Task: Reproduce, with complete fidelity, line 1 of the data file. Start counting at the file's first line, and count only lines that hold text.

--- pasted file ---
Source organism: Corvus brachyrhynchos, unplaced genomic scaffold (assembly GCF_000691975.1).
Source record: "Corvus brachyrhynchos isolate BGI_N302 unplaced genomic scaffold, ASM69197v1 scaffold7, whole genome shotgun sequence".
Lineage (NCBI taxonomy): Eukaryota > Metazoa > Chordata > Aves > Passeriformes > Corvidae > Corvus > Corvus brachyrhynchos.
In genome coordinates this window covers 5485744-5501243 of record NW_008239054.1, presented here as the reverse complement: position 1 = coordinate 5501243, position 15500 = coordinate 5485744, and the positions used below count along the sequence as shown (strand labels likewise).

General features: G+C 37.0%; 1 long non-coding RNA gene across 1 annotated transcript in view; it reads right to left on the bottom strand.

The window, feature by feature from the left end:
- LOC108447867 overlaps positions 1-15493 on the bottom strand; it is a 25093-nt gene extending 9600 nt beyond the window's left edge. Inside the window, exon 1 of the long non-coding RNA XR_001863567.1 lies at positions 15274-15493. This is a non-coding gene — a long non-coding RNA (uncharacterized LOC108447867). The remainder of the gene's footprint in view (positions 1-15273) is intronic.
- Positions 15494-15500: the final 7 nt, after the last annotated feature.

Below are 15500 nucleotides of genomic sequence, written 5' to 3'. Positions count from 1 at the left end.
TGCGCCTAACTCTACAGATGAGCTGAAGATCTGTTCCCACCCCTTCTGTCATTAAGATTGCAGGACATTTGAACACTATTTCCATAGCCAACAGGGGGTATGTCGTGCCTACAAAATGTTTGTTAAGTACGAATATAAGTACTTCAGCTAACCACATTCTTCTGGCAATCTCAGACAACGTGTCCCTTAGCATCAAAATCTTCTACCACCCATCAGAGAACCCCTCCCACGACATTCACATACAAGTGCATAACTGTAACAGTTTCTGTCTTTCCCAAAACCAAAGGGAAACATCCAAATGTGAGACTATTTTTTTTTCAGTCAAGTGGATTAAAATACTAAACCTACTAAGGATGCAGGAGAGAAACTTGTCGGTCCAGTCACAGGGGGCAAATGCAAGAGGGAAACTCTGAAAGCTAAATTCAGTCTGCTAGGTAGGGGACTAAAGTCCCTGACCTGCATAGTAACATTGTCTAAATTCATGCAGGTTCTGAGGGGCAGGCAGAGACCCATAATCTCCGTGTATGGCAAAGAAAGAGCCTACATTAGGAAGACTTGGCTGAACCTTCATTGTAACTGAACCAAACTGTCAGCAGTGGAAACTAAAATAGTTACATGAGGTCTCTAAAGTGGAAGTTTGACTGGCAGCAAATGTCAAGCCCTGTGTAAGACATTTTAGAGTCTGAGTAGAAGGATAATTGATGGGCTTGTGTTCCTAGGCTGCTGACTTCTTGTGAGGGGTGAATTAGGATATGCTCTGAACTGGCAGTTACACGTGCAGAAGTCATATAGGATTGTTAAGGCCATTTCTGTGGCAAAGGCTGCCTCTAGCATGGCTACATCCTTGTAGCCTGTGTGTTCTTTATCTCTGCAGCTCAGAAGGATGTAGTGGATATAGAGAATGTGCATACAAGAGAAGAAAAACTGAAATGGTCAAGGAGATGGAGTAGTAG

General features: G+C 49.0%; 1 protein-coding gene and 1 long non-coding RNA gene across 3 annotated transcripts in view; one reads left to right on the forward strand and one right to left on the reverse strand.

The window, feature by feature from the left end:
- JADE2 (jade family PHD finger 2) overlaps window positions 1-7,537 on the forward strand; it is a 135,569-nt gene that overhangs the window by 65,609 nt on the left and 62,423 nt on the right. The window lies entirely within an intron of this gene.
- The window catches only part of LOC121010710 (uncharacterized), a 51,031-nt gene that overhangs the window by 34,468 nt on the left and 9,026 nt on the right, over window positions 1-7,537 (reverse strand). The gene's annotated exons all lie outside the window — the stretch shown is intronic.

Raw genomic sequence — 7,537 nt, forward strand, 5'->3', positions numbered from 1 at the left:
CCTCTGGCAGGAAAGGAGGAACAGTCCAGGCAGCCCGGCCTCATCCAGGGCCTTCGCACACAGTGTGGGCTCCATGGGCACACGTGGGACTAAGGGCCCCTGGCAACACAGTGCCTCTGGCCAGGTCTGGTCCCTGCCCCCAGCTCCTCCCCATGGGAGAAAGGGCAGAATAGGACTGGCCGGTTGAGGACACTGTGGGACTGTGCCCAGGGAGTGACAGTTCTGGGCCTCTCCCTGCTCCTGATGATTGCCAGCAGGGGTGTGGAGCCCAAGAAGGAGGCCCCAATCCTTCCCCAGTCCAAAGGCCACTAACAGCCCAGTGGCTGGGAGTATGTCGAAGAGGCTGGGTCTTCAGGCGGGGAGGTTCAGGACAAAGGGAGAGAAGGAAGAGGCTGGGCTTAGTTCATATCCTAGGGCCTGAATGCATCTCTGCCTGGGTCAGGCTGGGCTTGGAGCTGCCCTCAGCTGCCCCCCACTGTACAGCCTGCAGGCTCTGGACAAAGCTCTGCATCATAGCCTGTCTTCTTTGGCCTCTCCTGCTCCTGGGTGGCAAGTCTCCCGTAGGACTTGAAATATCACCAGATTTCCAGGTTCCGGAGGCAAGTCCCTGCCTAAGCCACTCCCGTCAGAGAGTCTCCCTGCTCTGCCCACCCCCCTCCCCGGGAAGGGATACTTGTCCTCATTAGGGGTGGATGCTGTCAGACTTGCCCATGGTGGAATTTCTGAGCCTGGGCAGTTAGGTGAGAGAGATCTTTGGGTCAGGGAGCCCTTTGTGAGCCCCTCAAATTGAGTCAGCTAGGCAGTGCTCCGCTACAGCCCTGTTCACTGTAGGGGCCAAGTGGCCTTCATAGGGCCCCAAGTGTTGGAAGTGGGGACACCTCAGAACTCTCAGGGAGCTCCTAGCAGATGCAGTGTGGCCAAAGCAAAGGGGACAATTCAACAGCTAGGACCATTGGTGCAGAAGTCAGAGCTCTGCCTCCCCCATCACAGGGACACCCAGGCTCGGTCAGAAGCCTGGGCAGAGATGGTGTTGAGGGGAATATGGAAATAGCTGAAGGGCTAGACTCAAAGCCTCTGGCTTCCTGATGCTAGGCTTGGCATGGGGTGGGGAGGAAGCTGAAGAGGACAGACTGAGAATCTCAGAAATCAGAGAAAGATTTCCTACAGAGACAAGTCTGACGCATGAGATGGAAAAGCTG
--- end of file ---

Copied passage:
Source organism: Corvus brachyrhynchos, unplaced genomic scaffold (assembly GCF_000691975.1).